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Signing estate plans and other legal documents in Michigan amid COVID-19 pandemic

April 23, 2020 Article 1 min read
Authors:
Shawn Calabrese Wealth Management
A new executive order signed by Governor Whitmer allows Michiganders to execute legal documents remotely. Here’s what you need to know.
Two people sitting at a desk looking at a laptop

On Wednesday, April 8, Governor Whitmer signed Executive Order 2020-41, which permits Michiganders to use remote witnesses and notaries to sign important documents subject to Michigan’s jurisdiction. Examples include powers of attorneys, deeds, patient-advocate designations, and wills. The recent uncertainty and economic instability caused by the COVID-19 pandemic have driven many to rethink their long-term financial plans, and this Order is welcome news to those looking to update their estate plans.

The temporary process outlined in the Order authorizes witnesses and notaries to use remote audio- and visually confirmed methods to sign documents. These measures are expected to help Michiganders comply with document execution requirements and avoid person-to-person contact while sheltered in place. Set to expire on May 6, the Order lists requirements for video-confirmed signing sessions, like those recorded through Zoom video conferencing, to ensure protections that confirm a document signor’s intent and identity.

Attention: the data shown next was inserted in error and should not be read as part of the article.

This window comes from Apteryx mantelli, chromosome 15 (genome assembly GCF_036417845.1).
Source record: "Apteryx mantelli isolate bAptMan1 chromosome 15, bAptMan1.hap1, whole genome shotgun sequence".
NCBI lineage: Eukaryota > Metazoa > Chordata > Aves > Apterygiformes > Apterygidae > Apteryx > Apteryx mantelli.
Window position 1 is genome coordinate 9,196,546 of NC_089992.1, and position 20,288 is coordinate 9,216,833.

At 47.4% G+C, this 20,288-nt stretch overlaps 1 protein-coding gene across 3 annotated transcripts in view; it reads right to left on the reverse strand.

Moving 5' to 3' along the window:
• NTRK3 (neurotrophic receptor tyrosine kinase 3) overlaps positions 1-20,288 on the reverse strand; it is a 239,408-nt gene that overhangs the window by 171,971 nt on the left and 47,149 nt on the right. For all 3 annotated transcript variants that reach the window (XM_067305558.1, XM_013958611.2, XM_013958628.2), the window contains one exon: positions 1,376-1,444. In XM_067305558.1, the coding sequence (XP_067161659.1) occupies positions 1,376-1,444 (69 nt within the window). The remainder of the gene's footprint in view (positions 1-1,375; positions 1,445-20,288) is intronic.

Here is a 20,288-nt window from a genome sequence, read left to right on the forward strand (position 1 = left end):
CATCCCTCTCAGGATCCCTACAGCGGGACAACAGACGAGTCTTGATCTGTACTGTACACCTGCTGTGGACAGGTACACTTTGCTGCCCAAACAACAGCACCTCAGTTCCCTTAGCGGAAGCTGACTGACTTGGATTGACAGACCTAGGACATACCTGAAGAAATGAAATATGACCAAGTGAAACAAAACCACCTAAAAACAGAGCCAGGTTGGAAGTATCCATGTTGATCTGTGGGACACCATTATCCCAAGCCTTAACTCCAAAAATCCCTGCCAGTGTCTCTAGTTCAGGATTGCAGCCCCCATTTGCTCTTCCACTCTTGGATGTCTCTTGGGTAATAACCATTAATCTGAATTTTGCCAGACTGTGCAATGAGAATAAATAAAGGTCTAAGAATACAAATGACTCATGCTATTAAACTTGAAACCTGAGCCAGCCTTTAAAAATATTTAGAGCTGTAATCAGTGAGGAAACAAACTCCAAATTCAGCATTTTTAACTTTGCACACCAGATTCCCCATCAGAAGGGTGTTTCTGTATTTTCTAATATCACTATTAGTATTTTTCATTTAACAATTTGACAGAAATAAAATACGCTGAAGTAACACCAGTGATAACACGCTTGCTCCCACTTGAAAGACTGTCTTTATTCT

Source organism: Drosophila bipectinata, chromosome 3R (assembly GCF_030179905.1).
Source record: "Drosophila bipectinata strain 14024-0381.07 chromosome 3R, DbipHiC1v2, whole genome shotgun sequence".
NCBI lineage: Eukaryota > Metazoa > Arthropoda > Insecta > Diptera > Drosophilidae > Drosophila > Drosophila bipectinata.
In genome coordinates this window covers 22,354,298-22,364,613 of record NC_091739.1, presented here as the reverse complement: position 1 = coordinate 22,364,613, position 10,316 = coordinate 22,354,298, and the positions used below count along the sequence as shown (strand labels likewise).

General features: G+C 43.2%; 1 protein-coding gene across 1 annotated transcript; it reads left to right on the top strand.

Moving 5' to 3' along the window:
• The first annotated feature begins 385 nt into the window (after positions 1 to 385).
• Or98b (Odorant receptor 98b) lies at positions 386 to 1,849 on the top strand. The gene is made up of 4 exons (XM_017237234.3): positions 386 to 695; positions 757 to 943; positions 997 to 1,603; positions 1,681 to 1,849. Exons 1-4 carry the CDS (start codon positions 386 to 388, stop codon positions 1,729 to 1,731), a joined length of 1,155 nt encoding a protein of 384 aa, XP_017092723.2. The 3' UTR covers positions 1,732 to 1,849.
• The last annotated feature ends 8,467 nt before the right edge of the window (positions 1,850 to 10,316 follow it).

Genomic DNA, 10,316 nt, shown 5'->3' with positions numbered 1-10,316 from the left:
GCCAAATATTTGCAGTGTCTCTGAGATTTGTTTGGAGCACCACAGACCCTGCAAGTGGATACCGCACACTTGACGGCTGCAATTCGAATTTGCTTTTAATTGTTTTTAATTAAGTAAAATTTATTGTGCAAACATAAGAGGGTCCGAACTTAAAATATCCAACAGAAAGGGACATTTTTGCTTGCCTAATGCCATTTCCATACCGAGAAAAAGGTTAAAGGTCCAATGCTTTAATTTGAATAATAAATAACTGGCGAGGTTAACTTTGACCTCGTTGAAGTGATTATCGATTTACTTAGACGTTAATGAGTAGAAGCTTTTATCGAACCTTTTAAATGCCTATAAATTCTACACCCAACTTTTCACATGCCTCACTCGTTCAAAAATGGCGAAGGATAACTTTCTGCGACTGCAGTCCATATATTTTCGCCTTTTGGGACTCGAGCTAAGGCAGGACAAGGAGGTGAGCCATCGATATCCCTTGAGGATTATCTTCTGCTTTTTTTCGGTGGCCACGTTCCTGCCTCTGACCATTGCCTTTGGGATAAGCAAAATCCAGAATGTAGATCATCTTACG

Some of these requirements include recording the video and audio of the document signing, as well as preserving a copy of the recording for three years. While signers don’t have to meet in person, they still must physically be in Michigan at the time of the virtual signing. In addition, document preparers will take extra precautions to clearly enumerate documents and include new acknowledgments for notaries to certify compliance with the Order.

Other states have previously or are moving to implement similar measures to help their citizens safely execute documents. Before completing a virtual document signing, consult with a licensed attorney on how best to comply with your state’s particular requirements.

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